The vast majority of FBI agents are still on the job. But many of the resources they need for cyber investigations are missing — including money to pay for wiretaps, subpoenas and other tools that form the bedrock of most digital investigations.

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WASHINGTON — The partial government shutdown is hampering the FBI’s ability to investigate and prosecute cyber criminals and to combat digital national security threats, current and former agents said Tuesday.

With the shutdown now in its second month, the vast majority of FBI agents are still on the job and working without pay. But many of the resources they need for cyber investigations are missing in action, the agents said — including money to pay for wiretaps, subpoenas and other tools that form the bedrock of most digital investigations.

In one case, an FBI cyber agent didn’t have money to pay two confidential informants who provide intelligence about cyber assaults by U.S. adversaries, according to a report released Tuesday by the FBI Agents Association. In another case, a cyber investigation was stymied because the agent in charge couldn’t coordinate with furloughed workers at another agency.

Partial government shutdown

“These delays slow down our work to combat criminal activity on the [internet] and protect the American people,” that agent said, as quoted in the report. It featured testimonials from some of the 14,000 current and former agents the FBIAA represents about how the shutdown is affecting their operations and personal lives.

Many investigations into cybercriminal gangs, hacktivist groups and even nation state-backed hacking operations are probably on hold during the shutdown, edged out by investigations where lives might be more imminently at stake, Austin Berglas, a former top cyber official in the bureau’s New York office, told me.

“If the head of an office understands he’s got dwindling funds to support investigations, he’s going to devote resources to the top priorities of the bureau: terrorism and significant counterintelligence investigations,” Berglas told me. “A massive botnet attack or a massive breach of credit card data is going to take a back seat to that.”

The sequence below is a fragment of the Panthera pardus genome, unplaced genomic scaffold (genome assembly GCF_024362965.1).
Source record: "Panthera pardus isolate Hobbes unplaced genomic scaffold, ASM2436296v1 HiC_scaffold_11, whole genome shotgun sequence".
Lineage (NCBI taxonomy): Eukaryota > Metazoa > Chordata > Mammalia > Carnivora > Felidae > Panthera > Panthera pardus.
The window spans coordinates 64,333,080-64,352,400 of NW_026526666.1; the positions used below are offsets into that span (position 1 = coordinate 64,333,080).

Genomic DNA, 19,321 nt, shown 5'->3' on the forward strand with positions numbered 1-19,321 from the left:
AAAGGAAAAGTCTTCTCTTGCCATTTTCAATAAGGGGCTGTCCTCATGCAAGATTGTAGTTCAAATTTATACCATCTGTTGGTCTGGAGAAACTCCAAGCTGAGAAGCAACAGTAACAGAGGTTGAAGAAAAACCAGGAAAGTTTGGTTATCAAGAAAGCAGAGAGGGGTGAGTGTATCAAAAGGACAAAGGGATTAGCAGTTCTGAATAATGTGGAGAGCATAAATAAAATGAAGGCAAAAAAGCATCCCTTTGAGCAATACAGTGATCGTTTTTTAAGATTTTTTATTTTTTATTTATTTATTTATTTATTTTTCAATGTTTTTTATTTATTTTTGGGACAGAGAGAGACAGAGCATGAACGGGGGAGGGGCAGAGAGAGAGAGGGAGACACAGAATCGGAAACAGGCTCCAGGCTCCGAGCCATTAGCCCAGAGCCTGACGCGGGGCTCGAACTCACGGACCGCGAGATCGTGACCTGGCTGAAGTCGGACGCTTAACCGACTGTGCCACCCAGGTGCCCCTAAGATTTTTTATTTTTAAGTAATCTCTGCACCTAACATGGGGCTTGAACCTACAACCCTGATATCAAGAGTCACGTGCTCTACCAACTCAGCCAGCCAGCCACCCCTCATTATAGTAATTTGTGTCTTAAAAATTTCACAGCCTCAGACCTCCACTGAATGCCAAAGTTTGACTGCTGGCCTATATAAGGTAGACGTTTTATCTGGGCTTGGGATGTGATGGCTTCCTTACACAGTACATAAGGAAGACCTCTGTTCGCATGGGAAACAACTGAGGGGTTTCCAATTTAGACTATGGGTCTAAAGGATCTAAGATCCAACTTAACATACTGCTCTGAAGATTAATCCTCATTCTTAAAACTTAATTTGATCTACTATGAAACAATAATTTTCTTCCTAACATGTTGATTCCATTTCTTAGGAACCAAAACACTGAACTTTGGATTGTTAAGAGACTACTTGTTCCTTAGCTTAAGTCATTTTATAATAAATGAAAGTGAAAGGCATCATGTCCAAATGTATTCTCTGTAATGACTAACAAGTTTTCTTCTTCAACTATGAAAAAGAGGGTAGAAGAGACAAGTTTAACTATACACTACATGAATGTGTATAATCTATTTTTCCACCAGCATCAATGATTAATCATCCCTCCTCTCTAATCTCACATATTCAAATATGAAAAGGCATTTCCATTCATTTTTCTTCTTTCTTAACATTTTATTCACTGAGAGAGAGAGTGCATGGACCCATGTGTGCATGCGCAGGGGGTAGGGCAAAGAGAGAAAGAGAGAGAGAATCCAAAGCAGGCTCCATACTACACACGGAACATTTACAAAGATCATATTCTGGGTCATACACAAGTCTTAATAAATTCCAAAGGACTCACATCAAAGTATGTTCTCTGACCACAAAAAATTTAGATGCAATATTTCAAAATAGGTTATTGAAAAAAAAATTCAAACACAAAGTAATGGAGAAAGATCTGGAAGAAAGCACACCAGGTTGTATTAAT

The FBIAA report details hard times across the bureau, ranging from counterterrorism sources who have gone mum because there’s no money to pay them to agents who had to back out of assisting local police investigating violent street gangs.

The funding impasse probably is hitting cyber investigations harder, however, because they tend to be more expensive than other operations, Berglas told me.

That’s because they often rely on troves of court-ordered digital evidence held by multiple internet service providers and other tech companies, and the FBI has to compensate the companies for retrieving all those records. That can be a lot costlier than an agent tailing a drug dealer, he said.

The cyber divisions problems won’t end when the shutdown does.

The bureau will also face significant difficulty resuming cyber operations after weeks in limbo, says Anthony Ferrante, former chief of staff for the FBI’s cyber division. After the October 2014 shutdown, Ferrante said in an email, it took months before the bureau was processing cases at normal speed again.

“A longer shutdown could result in an even lengthier recovery time — and therefore greater exposure to threats at all levels of government,” said Ferrante, who now leads the cybersecurity practice at FTI Consulting.

That slowdown could be particularly damaging because the FBI is trying to meet an ambitious goal of “deterring, detecting, disrupting, and dismantling,” 8,400 computer crimes during the 2019 fiscal year. That’s about 1,000 more crimes than the bureau dealt with in 2018 — a year that didn’t include a weekslong slowdown in operations.

The FBI declined to comment on whether the shutdown might affect that goal.

In the longer term, the shutdown could be a devastating blow to workforce morale and permanently impair the bureau’s ability to recruit top cyber talent. The Agents Association painted a bleak picture during a news conference of young agents unable to afford to feed their families and longer-serving agents delaying things including braces for children.

Berglas, an executive at the cybersecurity firm BlueVoyant, has fielded several recent calls from FBI cyber agents looking for private-sector jobs, he told me.

“Agents who are technically savvy and able to investigate very technical crimes are already wanted by the private sector at salaries that dwarf what they’re making at the bureau,” Berglas said. “Now, it’s been a month since the shutdown and they’ve already missed a paycheck and they’re often living paycheck to paycheck. That’s not just cruel, it’s a massive morale hit.”